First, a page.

Part 10



Michel De Jaeghere finally asks the great question: "Why has Catholicism been ostracized from society, when it is no longer in a dominant position and when it has lent itself through its official representatives, to so many compromises?"

"The real answer to this question is a supernatural one," he writes. "In spite of all the deviations and errancies of its bishops, priests and faithful, the Church remains the Church of God and the devil remains its enemy. The war against the Church originates with the devil.

"Contemporary ears cannot hear such a declaration. Yet it is a truth of faith. If Catholics are not aware of it, they condemn themselves to total incomprehension. In the Gospel, Christ told His disciples that He had come into the world as a 'sign of contradiction,' and persecution is part and parcel of the destiny of a Christian: 'Brother will hand over brother to death, and the father his child; children will rise up against parents and put them to death. And you will be hated by all for My name's sake,' but he who has persevered to the end will be saved.' (St. Matthew 10:21-22)

"Anti-clericalism is dead for lack of combatants," continues the author, "our priests in civilian clothes having melted discreetly into the crowd. But the devil's hatred for the Church is still intact. It is manifested with all the more virulence because ever since Vatican II, the Catholic hierarchy has thought it advisable to drop its guard by relinquishing its dominion over social life. The enemy redoubles his violence because he is galled over the fact that in spite of everything, he is still faced with a Christian remnant. He wants to give it the death blow ...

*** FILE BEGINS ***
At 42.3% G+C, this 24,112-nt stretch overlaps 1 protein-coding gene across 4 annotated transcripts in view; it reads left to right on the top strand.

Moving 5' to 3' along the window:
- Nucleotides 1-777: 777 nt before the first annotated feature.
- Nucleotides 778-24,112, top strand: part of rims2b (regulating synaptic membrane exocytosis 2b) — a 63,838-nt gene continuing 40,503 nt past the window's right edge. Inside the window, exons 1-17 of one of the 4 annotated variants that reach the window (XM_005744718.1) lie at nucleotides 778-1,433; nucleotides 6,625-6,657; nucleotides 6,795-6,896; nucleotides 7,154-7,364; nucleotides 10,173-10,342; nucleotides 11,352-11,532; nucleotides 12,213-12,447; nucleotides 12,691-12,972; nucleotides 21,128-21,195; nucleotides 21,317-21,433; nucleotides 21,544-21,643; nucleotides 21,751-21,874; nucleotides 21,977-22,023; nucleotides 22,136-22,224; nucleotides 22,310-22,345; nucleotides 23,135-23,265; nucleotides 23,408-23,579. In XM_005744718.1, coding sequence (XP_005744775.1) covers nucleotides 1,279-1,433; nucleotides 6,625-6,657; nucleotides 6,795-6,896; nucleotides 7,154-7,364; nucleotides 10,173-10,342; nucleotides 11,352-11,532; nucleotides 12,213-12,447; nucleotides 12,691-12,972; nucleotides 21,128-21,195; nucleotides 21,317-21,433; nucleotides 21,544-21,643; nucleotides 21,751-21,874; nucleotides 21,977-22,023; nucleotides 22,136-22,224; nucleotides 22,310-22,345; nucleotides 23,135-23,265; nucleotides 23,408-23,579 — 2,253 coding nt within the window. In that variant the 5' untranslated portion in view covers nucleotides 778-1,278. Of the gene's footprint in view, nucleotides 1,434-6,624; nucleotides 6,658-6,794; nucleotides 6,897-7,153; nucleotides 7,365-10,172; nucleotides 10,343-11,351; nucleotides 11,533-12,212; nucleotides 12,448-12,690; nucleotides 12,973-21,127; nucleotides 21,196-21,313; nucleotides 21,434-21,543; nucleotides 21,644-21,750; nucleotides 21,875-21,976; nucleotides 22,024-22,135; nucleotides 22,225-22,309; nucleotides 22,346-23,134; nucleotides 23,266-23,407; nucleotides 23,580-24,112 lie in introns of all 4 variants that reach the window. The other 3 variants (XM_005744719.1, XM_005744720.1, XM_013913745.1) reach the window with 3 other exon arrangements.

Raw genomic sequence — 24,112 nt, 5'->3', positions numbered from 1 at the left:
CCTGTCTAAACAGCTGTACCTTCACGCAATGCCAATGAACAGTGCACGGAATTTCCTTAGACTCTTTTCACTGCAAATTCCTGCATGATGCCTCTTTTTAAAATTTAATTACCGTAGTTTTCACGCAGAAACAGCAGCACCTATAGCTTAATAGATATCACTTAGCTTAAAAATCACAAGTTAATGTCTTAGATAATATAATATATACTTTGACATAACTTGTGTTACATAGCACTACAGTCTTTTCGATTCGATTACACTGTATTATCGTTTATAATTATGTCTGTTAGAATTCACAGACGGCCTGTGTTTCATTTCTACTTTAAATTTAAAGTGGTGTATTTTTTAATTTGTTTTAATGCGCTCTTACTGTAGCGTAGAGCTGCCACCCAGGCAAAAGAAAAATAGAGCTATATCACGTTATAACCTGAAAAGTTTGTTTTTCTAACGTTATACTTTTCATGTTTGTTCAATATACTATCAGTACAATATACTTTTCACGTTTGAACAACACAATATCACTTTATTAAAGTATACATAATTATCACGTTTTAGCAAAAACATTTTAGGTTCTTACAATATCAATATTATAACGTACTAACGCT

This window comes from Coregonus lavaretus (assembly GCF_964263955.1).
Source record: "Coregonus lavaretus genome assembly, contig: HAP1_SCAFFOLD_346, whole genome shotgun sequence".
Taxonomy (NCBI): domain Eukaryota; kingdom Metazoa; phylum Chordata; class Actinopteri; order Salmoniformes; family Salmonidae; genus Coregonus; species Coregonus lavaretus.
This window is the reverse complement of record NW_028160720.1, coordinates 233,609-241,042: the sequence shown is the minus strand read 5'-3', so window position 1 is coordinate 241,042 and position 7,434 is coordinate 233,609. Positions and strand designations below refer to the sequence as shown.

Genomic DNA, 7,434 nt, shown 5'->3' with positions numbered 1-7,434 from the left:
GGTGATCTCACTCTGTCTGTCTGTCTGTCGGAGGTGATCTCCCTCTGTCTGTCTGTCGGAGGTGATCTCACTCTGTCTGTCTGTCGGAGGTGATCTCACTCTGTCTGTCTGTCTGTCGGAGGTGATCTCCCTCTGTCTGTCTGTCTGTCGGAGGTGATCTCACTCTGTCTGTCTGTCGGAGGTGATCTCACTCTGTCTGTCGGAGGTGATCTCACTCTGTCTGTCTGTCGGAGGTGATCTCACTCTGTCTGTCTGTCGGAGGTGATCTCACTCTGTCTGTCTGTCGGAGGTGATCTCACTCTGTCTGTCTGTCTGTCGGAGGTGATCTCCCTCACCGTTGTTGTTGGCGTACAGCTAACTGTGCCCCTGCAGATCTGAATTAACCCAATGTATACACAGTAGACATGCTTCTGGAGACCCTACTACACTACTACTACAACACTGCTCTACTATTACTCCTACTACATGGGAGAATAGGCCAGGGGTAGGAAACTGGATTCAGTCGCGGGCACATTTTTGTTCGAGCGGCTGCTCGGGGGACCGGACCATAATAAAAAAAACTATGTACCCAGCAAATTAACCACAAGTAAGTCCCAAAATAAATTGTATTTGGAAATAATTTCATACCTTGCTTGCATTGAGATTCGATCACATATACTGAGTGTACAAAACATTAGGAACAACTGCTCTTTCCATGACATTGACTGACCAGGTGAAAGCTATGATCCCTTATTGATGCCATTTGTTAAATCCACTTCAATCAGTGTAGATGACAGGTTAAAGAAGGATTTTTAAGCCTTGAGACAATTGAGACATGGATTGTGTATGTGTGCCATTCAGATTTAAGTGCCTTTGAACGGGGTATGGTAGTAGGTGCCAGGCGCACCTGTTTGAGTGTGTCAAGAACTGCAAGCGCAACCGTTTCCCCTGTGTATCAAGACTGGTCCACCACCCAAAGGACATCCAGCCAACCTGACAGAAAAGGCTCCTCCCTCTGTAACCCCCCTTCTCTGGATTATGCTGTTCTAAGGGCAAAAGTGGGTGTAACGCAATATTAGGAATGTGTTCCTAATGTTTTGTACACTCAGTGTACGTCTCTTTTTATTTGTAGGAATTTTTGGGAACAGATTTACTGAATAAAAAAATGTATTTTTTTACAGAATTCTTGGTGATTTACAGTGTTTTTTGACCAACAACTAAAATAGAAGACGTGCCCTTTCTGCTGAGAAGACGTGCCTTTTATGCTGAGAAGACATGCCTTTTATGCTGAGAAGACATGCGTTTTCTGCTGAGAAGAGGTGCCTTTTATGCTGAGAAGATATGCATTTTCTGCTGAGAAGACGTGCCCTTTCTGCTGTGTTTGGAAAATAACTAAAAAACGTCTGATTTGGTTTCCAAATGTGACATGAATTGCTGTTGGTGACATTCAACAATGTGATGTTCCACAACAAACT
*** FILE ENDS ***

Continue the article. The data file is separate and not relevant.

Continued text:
"Fifty years ago, we might have thought that the hostility of the world towards the Church could perhaps be explained by the abrupt manner in which the popes of the 19th and early 20th century, from Gregory XVI to Saint Pius X, condemned modem society. Now we know that this has nothing to do with it, since the Conciliar hierarchy, by relinquishing its heritage, has not deterred the enemy. What it wants, what it hopes for, what it pursues, is not the destruction of clericalism, it is the disappearance of the Christian name. What it hates is not only the priests, it is Christ Himself. The underlying motive of Christianophobia is sheer hatred for Christ. Christianophobia is a matter of Christ-phobia.

"Yet the devil would be powerless if he could not count on our collaboration. He is not content to utilize it and to whet our enemies' hatred. He finds support in the state of societies that have been denying the social kingship of Christ for two centuries, as well as in the crisis that is reducing the Church's capacity for resistance."


Courage, Faith and Hope

"Charles Péguy writes: 'The future will teach you that unfortunately, it is not enough to be Catholic; you must also work in the temporal realm if you want to snatch the future out of the hands of temporal tyrannies. It is a great mystery that it does not suffice to be Catholic but that you must work all your life in the temporal realm besides. But Jesus, the prince of the spiritual realm, founded a Church which has never stopped fighting in the spiritual and temporal realms, and which will never stop doing battle. This is the very mystery of the human condition, the very mystery of the Incarnation.'